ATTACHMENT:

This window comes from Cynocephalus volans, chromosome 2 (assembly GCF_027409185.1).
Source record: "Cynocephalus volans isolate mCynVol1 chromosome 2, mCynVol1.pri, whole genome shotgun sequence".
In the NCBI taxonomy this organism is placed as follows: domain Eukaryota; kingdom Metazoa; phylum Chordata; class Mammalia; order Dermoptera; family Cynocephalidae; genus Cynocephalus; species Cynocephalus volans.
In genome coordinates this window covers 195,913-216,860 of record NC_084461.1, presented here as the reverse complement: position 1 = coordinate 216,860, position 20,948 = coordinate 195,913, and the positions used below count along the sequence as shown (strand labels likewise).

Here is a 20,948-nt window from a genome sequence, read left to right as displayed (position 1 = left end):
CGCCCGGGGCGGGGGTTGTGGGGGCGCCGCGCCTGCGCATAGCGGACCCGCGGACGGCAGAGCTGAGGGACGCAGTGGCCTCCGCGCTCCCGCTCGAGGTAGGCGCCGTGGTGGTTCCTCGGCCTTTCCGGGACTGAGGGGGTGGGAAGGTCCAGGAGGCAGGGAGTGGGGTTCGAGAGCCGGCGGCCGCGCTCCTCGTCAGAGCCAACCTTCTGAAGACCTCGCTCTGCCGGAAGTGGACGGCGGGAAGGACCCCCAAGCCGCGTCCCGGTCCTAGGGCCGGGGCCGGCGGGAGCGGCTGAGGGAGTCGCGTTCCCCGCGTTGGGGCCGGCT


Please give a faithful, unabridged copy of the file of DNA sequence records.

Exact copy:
This window comes from Cynocephalus volans, chromosome 2 (assembly GCF_027409185.1).
Source record: "Cynocephalus volans isolate mCynVol1 chromosome 2, mCynVol1.pri, whole genome shotgun sequence".
In the NCBI taxonomy this organism is placed as follows: domain Eukaryota; kingdom Metazoa; phylum Chordata; class Mammalia; order Dermoptera; family Cynocephalidae; genus Cynocephalus; species Cynocephalus volans.
In genome coordinates this window covers 195,913-216,860 of record NC_084461.1, presented here as the reverse complement: position 1 = coordinate 216,860, position 20,948 = coordinate 195,913, and the positions used below count along the sequence as shown (strand labels likewise).

Here is a 20,948-nt window from a genome sequence, read left to right as displayed (position 1 = left end):
CGCCCGGGGCGGGGGTTGTGGGGGCGCCGCGCCTGCGCATAGCGGACCCGCGGACGGCAGAGCTGAGGGACGCAGTGGCCTCCGCGCTCCCGCTCGAGGTAGGCGCCGTGGTGGTTCCTCGGCCTTTCCGGGACTGAGGGGGTGGGAAGGTCCAGGAGGCAGGGAGTGGGGTTCGAGAGCCGGCGGCCGCGCTCCTCGTCAGAGCCAACCTTCTGAAGACCTCGCTCTGCCGGAAGTGGACGGCGGGAAGGACCCCCAAGCCGCGTCCCGGTCCTAGGGCCGGGGCCGGCGGGAGCGGCTGAGGGAGTCGCGTTCCCCGCGTTGGGGCCGGCT